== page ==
The Fermentation Edition
On waste, bacteria, and ecology
Nick Parish (NP) has been a long-standing friend of WITI since his days as the junior reporter on the NY Post’s sports desk. He’s since worked in editorial, strategy, product design and currently lives in Portland. He’s a fly fishing mentor to Noah, and he last talked about fermentation/Kombucha way back in NYC at 2008’s Interesting New York conference, a strange precursor to this very newsletter. - Colin (CJN)
Nick here. I love fermentation. At its core, it’s the story of how the human species has ridden out boom and bust cycles of nature, uncovering tasty treats and useful new materials in the process. It’s a story of magic and alchemy.
My love of fermenting at home started over a decade ago with kombucha in a tiny uptown apartment, glass jars from a Harlem dollar store, and a mother culture gifted from a car service driver.
Now, I’m looking after a big urban garden in Portland, Oregon, with a fair chunk of shed space for experiments. Our overgrown lot features several dozen varieties of edible berries, tree fruits, perennial vegetables, and other items you’d find in the farmer’s market, in addition to a big seasonal vegetable garden and a leech-filled pond. On good days, time spent in the garden is a feast, where we wander and graze on whatever looks ripe. On (rare) bad days it’s me fretting over soil health, pest management, and the future.
I’ve moved from kombucha to beer, wine, kimchi, hot peppers, hot sauce, tobacco, sourdoughs, and even lant (don’t ask). My eccentric digestive experiments are semi-tolerated by my exquisite food writer spouse. She’s constantly trying out new recipes, so I get both contemporary inspiration and raw material.
But one fermentation habit has been transformative above all others and helped me understand the broader implications of our consumption, reframing it in terms of future nourishment.
I ferment my trash.
To be specific, I ferment our compostable kitchen waste through a process known as bokashi.
Layers of our scraps ferment in a sealed five-gallon bucket, together with specially inoculated wheat bran. The inoculant is a product containing a combination of living bacteria, which has an odd enough origin story and following to merit its own WITI.
As each bucket fills (I have three in rotation), it’s sealed for two weeks to ferment, then it’s ready to deploy. I dig it into one of the compacted pathways in my vegetable garden, and it decomposes in a few weeks, adding microorganisms and nutrients back into the system.
Photo by Alex Lau
Why is this interesting?
In the last several years, our environmental and health crisis has shifted personal responsibility from a marker of identity to a safety mechanism.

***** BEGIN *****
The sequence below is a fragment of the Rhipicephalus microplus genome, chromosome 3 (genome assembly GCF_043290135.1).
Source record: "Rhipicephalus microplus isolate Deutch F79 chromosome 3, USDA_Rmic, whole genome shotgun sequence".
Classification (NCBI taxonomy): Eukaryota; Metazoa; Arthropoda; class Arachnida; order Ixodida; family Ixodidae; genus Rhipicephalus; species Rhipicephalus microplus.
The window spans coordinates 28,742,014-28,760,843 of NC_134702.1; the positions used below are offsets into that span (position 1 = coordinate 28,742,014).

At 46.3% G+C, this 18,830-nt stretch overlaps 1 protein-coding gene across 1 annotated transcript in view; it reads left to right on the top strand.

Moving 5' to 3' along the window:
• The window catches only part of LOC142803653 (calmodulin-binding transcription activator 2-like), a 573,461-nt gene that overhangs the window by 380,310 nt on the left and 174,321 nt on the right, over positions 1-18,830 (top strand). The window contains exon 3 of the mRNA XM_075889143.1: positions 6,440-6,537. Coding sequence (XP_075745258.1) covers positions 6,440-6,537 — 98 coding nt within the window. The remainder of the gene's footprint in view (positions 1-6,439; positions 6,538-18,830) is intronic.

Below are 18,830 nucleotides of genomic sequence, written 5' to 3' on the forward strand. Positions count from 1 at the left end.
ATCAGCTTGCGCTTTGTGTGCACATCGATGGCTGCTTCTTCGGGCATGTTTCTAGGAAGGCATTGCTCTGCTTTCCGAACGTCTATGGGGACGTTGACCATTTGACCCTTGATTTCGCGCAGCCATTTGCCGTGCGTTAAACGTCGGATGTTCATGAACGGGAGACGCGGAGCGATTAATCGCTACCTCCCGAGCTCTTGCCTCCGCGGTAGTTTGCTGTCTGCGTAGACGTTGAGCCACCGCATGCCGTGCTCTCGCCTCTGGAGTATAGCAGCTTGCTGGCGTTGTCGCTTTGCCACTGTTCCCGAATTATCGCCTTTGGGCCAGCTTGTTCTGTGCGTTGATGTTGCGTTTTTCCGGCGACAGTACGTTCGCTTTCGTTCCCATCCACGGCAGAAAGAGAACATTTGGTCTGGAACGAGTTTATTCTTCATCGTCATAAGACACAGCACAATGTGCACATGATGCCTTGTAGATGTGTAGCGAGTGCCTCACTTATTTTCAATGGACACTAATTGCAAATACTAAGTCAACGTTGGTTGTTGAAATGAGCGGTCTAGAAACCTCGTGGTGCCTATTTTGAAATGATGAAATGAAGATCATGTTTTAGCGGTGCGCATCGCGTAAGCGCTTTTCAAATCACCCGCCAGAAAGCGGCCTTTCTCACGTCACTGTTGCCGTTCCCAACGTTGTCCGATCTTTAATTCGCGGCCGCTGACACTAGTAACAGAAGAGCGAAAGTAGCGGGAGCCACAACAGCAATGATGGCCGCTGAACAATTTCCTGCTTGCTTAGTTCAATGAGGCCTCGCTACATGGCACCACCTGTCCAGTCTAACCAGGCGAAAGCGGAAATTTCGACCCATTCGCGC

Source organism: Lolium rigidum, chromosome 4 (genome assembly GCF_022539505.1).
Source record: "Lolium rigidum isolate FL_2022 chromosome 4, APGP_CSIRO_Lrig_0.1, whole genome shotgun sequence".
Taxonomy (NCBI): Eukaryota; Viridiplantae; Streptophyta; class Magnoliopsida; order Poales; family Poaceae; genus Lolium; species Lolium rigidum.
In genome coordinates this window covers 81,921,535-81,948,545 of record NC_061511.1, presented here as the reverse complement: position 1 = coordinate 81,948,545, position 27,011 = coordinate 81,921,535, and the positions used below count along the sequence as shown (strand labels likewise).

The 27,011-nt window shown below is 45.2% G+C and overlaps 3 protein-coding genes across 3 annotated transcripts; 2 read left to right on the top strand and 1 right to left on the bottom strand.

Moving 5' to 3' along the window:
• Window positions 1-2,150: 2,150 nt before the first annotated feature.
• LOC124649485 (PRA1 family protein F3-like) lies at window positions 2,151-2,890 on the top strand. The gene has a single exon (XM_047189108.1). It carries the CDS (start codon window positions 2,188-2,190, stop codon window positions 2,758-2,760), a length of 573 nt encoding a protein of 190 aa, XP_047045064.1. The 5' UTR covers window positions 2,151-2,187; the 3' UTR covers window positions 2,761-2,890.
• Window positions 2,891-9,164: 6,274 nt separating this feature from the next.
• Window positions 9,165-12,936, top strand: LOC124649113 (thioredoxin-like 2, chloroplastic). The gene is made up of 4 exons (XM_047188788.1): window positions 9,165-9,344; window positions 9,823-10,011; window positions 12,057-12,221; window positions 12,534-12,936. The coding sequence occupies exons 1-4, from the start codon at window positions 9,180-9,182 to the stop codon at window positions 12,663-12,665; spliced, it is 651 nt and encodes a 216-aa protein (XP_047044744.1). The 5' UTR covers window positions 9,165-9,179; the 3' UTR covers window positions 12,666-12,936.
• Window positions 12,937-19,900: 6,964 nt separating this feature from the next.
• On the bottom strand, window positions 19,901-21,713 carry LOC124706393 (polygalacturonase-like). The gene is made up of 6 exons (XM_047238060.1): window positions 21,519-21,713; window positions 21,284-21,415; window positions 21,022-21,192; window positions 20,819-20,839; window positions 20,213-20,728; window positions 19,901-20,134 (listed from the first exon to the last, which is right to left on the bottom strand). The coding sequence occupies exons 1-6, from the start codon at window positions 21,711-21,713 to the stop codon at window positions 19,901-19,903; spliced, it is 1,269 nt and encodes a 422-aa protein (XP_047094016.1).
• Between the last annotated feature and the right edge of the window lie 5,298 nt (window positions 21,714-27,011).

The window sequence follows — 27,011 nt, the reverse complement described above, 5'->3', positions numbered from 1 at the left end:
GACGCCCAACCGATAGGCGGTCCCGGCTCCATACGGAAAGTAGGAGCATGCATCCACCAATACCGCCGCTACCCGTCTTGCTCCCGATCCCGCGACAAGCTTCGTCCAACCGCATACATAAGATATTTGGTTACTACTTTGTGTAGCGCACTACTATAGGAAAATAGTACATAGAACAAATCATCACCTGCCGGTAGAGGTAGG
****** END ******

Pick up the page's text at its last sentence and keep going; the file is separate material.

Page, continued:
Whether it’s wearing a mask or planting a garden, we’re all being asked to do more, on our own. There’s a control in self-sufficiency, and that can become resilience, an important cornerstone to empathy and psychological wholeness.
As these crises unfold, we’re given the opportunity to make important changes at a macro, societal level to engage this new responsibility together.
Several years ago I began consulting with a big apparel company’s sustainable-innovation department, which had “waste as material” as a significant strategic pillar. Meanwhile, I was getting into the Expanse series, where off-planet Belters were endlessly resourceful and everything ultimately went into a recycler, a magic gadget trope not unlike the Fremen stillsuits in the Dune universe, or the Federation’s replicators.
One was magic, one was Excel. The crew of the Rocinante’s soy kibble felt very far from pivot tables calculating macerated plastic by the ton. But the gulf between sci-fi and Earth realities-at-scale has never been closer, not from technological possibility as much as existential need.
Soon we’ll be forced to pull out all the stops. Zero-waste environments (in Ljubljana, or in the “recyclers” we’ll need at home) will become a greater part of our consciousness as supply chains continue to break and reform. We’ll need to create soil substrates that are as capable as possible as we trial new varieties of adaptable plants to mitigate the effects of climate change. As you may remember from The Composting Edition, these group efforts often lack broad engagement, and many are now facing temporary setbacks.
Fermentation is a delicious game with many applications that anyone remotely gastronomically inclined can play. All you need to start today are some blueberries, salt, a glass, and a plastic baggie (shouts out to The Noma Edition; I hear he’s making burgers now). No matter its simplicity, in playing along you’re adding yourself—literally, in terms of your household codependent bacteria mix—to a most essential elemental process: energy consumption.
Beat the rush to the next lockdown hobby and grab a kimchi crock and a case of canning jars and the Katz and Noma books. Ferment. Preserve. Repeat. You’ll never look at your food in the same way once you’ve set it free to transform, and you’ll never be more capable to face the challenges ahead. (NP)
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Thanks for reading,
Noah (NRB) & Colin (CJN) & Nick (NP)
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